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Tackling family and domestic violence among refugee communities
Best Practice Principles for Interventions with Domestic and Family Violence Perpetrators from Refugee Backgrounds
Colleen Fisher introduces a set of newly formulated best practice principles, designed to fill a long-standing gap in domestic and family violence policy and practice, and to help develop better and targeted interventions for refugee communities.
Australia has a history of settling individuals and families fleeing persecution, war and violence. With this comes a responsibility to ensure the availability of appropriate support and services to those who enter. Domestic and family violence (DFV) is an important public health and social issue in Australia and one such area where the provision of appropriate support and intervention is essential. Despite this, there are limited interventions available that are designed specifically for those from a refugee background, although there is increasing evidence to guide interventions for refugee women who experience this kind of violence. Interventions for perpetrators of DFV from a refugee background, however, are lacking and there is a dearth of evidence to guide professionals who plan to develop and implement such interventions. The result is that current interventions for men may be sub-optimal or even inappropriate for those specifically from refugee backgrounds.
In the context of a lack of both perpetrator interventions specifically for those from a refugee background and an evidence base to inform the development and implementation of such interventions, a team of researchers from UWA developed a set of evidence-based best practice principles to guide professional practice and address this gap. Having readily available best practice principles is important as it ensures that professionals do not need to ‘go back to the drawing board’ to obtain evidence on appropriate underpinning principles for their proposed intervention. This, in turn, creates efficiencies across the DFV sector. Being guided by best practice principles also facilitates the development, implementation and evaluation of high-quality and culturally appropriate interventions. Wide usage of the best practice principles also helps ensure participants, across interventions, receive more equitable levels of support.
Research to inform best practice considerations
In developing the best practice principles, the research team drew on lived experience of DFV and professional experience in responding to it, as well as the minimal available literature. The research was participatory – it included members of refugee background communities as key advisors, members of the research team and participants – and brought together the strengths of both qualitative and quantitative research approaches. The proposed best practice principles were tested with a national panel, recruited based on their expertise in DFV in refugee communities.
The final set of 12 best practice principles is augmented by three overarching principles, two of which are foundational for DFV interventions – namely the safety of women and children, and perpetrator accountability for their use of violence. That interventions should be trauma-informed is the third overarching principle.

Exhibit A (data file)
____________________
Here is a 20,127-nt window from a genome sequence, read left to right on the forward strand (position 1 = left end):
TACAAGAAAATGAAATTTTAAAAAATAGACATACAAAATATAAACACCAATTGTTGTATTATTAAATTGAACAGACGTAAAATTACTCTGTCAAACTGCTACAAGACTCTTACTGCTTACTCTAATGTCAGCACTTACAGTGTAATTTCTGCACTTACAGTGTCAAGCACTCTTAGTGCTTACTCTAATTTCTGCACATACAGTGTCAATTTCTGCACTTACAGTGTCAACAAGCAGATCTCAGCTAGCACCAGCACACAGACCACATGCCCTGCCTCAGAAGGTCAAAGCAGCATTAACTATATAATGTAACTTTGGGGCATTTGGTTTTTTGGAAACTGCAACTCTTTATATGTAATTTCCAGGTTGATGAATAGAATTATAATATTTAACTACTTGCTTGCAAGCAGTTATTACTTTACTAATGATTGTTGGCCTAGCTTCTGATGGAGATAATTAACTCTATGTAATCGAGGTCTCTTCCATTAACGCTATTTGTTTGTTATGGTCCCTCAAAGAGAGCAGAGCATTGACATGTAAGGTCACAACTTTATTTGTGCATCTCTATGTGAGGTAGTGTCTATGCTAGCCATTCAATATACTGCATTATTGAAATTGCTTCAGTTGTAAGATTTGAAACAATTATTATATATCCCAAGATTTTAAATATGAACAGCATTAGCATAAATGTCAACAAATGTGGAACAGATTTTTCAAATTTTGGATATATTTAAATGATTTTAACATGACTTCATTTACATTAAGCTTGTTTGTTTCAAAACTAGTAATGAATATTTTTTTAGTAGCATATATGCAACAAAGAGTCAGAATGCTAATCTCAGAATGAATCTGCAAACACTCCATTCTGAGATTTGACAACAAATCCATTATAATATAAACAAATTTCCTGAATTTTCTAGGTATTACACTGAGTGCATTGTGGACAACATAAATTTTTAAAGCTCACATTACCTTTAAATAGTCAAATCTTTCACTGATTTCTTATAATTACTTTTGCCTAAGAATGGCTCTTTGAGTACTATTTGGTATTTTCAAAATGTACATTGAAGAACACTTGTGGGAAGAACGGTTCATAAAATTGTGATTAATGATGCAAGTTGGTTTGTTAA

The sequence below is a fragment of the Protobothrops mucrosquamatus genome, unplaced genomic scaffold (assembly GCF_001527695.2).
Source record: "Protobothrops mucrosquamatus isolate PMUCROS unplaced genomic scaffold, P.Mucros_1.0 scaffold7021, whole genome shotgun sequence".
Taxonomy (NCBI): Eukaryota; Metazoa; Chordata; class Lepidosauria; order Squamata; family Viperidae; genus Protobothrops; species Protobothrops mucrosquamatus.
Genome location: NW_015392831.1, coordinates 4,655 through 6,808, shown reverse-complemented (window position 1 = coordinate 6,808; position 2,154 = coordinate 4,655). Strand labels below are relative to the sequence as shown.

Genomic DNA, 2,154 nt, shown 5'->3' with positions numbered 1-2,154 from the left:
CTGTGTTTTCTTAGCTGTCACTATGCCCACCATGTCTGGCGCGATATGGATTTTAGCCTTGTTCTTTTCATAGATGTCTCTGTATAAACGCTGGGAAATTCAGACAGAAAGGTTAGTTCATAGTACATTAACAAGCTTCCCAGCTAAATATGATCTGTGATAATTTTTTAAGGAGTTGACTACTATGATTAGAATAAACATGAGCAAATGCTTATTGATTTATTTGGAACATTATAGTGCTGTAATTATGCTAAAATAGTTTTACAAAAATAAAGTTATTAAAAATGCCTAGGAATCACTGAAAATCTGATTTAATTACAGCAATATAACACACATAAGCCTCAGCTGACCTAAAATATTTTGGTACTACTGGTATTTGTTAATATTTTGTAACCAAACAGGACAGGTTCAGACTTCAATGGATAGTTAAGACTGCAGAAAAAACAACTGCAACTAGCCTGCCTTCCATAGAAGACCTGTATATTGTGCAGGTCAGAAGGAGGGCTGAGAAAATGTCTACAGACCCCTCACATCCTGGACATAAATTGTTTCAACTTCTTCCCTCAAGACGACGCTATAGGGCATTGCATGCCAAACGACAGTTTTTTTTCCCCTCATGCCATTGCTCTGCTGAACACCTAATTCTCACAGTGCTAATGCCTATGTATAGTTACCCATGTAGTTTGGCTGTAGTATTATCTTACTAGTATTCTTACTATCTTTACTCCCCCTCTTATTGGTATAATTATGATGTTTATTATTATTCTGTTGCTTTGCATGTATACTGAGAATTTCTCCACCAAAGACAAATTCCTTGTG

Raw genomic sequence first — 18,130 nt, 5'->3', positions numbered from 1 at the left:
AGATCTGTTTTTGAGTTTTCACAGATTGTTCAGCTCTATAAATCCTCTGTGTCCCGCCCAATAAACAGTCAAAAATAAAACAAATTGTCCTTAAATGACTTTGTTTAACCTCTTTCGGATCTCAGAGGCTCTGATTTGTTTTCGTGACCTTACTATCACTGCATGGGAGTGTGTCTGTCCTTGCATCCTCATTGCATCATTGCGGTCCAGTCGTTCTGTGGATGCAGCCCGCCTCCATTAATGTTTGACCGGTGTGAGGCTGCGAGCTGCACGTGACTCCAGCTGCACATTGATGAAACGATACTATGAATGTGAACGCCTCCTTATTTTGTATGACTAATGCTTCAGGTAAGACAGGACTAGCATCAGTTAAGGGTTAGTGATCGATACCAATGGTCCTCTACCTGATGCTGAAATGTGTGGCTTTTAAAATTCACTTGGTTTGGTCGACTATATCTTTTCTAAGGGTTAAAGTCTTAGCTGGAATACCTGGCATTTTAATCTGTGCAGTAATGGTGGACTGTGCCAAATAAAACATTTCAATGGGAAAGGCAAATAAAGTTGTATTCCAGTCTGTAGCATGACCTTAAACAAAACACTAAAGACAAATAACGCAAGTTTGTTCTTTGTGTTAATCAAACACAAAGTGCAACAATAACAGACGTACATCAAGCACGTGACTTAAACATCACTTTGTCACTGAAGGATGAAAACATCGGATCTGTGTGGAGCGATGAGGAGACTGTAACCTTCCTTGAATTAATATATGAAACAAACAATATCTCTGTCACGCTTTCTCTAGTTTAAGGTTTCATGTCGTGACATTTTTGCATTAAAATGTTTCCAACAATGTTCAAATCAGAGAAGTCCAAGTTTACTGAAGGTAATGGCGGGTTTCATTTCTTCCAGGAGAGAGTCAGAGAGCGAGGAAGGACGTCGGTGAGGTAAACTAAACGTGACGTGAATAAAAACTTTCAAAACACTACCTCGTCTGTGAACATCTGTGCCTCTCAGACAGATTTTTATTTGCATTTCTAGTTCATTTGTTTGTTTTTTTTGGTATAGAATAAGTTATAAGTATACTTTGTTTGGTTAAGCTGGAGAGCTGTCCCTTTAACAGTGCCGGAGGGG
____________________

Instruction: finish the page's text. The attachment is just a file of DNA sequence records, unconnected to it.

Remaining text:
The 12 best practice principles we developed cover a range of purposes. Some relate to philosophical constructs, and others to instrumental considerations. Philosophically, those developing and implementing interventions should ensure their interventions work to empower women and come from a strengths-based approach (i.e. focus on positive rather than negative attributes). Additionally, the best practice principles signpost a need for genuine engagement with, and partnerships between, agency professionals and members of refugee background communities.
Instrumentally, interventions should account for diversity in refugee background communities and address pre- and post-settlement experiences of trauma. Accounting for diversity is important because communities have differing demographic profiles, religious and cultural backgrounds, family structures, levels of acculturation and length of time spent in Australia. They also have differing levels of understanding how DFV is conceptualised and responded to in an Australian context. There is also significant diversity within communities and it is a misnomer to assume that refugees are a homogenous group in Australian society.
Interventions also need to account for individual experiences of trauma, both pre- and post-settlement. Those who perpetrate DFV are dealing with the impact of past traumatic experiences and are simultaneously adjusting to a different social environment. Pre-settlement traumatic experiences can be severe and include witnessing war at close quarters, disappearance of family members, shortages of food, and the destruction of their homes and, ultimately, forced displacement. Post-settlement challenges include difficulties brought about by changed and changing gender roles, securing employment and appropriate accommodation, and learning a new language, to name a few. Experiences of structural disadvantage, discrimination and racism also impact on settlement. Interventions need to address these experiences while ensuring they are not used by perpetrators of DFV as an excuse to avoid taking responsibility for their behaviour. This is a notoriously difficult balancing act that is reflected in many areas of migrant and refugee settlement policy.
Engagement, take up and potential benefits
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